Data theft is a major issue at the moment, with hackers breaking into corporate systems and stealing data almost daily at great cost and disruption. Equally important but less widely reported is insider data theft. No-one wants to admit that their own employees have broken their trust and stolen important data. However ‘money talks’, and sometimes the temptation (or the anger at the company) is too great and your employees take something outside of the security perimeter.

Stopping insider theft completely is impossible – just look at thefts by Government employees where the risk to the individual is imprisonment for decades. But you can take steps to reduce the risk and limit the damage. There are some simple steps that you can take:

  1. Understand your data. Organisations change over time – by growth, restructuring, amalgamation. IT systems also change. Often the IT systems do not change as quickly as the business, potentially leaving security gaps where data groupings do not keep up with the business structure. Understanding your data is essential. A small amount of your data is critical, some sensitive, and most just confidential. Do you know which is which? Do your IT systems structure the data to allow you to categorize and group the data in a way that allows you to grant access in a controlled way, or is the data all mixed together? And very importantly, how do you find out? Do you have the tools to analyse your data, categorize it, and document where it is held?
  2. Review your current access rights. Active Directory from Microsoft provides the foundation of most security systems. The basic user / password / groups / access to data structures all exist within Active Directory. If your organisation is larger than 300 people then viewing and understanding the spiderweb of group structures, membership, and rights to data can be complex and difficult to untangle. How many people have old, historical rights granted for a specific purpose that no longer exists? Who has moved departments but still has his previous access rights? Microsoft provide simple, list-based reports, but you need better tools if you want to clearly understand your structures. Visualizing the AD structures is crucial – a picture is worth a thousand words!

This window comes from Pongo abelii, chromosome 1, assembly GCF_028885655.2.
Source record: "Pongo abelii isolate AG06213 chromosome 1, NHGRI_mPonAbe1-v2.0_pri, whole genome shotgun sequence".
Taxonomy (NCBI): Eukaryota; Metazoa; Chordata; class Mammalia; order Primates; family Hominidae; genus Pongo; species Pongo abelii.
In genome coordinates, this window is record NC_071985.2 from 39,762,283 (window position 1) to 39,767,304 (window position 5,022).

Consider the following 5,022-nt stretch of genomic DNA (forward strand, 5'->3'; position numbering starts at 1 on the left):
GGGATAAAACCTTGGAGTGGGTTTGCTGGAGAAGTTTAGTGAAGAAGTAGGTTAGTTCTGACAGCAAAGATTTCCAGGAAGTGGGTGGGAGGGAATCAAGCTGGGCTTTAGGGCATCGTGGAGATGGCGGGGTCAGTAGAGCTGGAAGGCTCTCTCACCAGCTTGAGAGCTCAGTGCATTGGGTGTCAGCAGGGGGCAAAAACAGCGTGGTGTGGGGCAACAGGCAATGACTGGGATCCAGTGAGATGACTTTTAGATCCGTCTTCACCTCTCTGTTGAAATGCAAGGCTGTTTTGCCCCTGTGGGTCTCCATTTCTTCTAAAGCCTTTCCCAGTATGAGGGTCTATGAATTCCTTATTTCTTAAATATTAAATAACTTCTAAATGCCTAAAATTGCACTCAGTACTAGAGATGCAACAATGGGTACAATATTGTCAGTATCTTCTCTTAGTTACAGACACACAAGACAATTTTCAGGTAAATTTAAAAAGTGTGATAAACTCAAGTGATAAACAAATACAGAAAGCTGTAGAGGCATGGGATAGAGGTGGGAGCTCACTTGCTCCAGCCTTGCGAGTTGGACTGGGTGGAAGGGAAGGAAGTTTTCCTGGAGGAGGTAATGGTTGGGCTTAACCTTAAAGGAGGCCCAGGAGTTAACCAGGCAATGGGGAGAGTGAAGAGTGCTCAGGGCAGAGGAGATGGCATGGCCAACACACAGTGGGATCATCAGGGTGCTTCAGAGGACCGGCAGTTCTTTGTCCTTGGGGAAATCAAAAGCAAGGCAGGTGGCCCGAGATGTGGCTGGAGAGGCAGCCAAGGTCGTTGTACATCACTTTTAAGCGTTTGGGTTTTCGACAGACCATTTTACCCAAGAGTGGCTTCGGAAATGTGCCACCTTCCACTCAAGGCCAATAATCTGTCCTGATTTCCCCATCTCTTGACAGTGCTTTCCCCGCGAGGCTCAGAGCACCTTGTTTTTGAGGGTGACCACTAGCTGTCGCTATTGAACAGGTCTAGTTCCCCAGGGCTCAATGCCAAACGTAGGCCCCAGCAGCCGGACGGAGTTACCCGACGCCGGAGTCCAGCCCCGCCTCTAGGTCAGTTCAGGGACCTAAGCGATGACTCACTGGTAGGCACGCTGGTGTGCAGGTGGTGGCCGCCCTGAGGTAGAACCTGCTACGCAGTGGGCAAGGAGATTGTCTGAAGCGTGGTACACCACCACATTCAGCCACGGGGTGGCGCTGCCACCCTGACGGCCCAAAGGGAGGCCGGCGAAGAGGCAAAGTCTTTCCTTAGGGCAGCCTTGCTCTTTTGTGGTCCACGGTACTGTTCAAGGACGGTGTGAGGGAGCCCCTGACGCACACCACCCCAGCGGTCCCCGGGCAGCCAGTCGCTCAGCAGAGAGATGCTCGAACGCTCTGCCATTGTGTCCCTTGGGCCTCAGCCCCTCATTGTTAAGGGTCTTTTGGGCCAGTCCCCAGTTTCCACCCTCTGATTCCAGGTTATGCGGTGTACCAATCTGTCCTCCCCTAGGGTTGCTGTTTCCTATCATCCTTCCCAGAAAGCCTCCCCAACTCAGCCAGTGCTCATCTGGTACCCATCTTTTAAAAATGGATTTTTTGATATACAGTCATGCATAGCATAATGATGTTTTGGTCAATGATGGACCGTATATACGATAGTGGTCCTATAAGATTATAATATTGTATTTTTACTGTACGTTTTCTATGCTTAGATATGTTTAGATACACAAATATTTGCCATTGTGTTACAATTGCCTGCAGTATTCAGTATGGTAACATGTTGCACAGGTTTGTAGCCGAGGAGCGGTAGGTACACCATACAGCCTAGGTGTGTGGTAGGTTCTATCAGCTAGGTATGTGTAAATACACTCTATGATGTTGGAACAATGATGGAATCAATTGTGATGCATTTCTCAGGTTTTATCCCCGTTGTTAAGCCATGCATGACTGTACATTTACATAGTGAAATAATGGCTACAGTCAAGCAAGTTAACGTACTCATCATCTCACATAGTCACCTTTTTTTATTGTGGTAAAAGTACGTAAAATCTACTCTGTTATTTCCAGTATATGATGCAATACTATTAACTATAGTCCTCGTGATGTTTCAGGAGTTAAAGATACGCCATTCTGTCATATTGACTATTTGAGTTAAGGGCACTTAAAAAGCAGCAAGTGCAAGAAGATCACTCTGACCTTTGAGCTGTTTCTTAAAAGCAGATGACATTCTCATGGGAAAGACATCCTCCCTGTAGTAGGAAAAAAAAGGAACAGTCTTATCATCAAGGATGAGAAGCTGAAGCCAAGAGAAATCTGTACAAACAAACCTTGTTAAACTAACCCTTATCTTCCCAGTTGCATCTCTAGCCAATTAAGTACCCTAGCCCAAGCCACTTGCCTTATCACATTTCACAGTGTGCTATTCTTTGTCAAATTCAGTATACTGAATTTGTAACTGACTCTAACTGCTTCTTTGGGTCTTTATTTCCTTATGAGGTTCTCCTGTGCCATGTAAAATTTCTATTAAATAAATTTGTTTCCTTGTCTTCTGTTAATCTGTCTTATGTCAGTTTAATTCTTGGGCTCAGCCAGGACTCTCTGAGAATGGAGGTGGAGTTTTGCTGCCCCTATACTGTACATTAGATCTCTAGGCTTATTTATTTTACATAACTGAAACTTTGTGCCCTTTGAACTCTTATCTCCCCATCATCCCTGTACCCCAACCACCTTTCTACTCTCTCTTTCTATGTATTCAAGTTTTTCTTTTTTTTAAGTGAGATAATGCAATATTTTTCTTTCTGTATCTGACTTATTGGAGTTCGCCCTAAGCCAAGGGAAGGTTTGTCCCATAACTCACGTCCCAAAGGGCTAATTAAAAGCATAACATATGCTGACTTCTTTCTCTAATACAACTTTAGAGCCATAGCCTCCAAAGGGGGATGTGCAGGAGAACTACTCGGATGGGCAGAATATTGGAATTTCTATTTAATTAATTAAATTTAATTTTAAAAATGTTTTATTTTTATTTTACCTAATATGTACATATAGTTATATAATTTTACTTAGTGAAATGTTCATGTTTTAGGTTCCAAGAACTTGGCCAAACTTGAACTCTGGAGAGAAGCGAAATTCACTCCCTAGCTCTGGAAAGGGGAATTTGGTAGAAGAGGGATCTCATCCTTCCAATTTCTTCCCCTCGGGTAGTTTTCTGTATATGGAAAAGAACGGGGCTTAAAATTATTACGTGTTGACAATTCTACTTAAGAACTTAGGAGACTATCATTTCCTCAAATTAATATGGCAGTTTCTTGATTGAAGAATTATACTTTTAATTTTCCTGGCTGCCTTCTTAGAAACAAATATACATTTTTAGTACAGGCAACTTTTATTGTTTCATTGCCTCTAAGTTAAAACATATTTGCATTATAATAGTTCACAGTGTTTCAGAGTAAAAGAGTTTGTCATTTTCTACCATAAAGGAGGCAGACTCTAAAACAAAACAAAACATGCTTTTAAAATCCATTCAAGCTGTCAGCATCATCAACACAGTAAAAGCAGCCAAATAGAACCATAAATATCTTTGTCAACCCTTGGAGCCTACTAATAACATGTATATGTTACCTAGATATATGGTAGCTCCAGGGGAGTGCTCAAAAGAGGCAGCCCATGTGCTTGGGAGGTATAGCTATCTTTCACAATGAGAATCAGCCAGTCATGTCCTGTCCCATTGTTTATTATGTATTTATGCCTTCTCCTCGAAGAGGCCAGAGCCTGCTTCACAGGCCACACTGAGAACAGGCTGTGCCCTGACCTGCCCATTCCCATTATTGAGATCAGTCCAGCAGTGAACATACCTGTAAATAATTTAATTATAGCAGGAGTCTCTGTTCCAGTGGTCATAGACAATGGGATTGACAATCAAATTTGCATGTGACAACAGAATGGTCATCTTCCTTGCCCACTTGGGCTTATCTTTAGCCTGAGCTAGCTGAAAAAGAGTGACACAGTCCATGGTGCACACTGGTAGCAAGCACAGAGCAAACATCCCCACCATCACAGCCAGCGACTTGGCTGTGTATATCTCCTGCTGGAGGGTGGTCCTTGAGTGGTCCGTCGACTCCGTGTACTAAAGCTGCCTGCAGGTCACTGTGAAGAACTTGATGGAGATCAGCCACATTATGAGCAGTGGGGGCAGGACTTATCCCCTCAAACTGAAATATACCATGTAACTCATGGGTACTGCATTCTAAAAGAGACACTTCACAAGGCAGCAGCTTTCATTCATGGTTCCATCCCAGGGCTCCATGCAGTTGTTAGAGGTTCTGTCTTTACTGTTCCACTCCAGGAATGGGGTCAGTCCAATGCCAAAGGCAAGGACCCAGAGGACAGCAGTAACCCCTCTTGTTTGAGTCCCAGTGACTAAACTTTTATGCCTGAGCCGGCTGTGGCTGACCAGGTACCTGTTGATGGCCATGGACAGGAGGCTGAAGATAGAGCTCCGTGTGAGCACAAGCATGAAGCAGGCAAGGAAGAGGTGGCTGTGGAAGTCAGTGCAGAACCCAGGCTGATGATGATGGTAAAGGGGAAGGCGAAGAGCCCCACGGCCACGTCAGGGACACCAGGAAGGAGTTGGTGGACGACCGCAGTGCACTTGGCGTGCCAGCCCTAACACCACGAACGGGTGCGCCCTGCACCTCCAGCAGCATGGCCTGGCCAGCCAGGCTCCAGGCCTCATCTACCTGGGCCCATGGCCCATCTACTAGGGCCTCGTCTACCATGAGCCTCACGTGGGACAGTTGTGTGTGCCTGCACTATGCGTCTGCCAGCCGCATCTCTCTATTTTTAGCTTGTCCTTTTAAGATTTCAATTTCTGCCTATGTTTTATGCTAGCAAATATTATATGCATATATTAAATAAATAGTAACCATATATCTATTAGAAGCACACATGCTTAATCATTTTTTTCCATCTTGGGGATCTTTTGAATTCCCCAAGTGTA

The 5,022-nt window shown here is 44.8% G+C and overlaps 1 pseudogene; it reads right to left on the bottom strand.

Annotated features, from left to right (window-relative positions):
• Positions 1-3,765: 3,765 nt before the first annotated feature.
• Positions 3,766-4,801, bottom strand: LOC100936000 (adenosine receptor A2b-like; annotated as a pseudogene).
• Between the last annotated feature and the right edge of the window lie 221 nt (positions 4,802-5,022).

3. Re-engineer your access rights. With a clearer understanding of what data you need to protect, where it is held, and how your organisation needs to access it, you can start to re-engineer your access rights to reduce risk. Start with your most critical data, and work outwards. People will tell you that touching your AD will beak it, causing disruption and expense. With the average cost of a data breach now estimated at $3.8M, can you afford to leave everything as it is? Equally, when there is a problem you will be under pressure from above to explain. Better to get it right now rather than wait for a problem!
  4. Delegate Authority. Involve your departmental management in security – they ‘own’ the data and know who should be accessing it! Give them the tools to see who has rights, who is exercising them, and what they are doing with the data. Simply asking IT to grant access provides no security filter, they just do what you tell them without wondering why! When there is a problem it will be the departmental management that are in the firing line, not IT.
  5. Provide information that clearly shows who has access, to what data, and what they are doing. Your audit & compliance team will love it! If / when there is a problem you will be able to track it down quickly and accurately, and limit the damage done.

Guardian Technologies provides tools and consultancy to help you to understand security risks associated with access rights and secure collaboration. Ask today about our Active Directory Health Check, which will analyse and highlight the top 5 risks within your active directory system.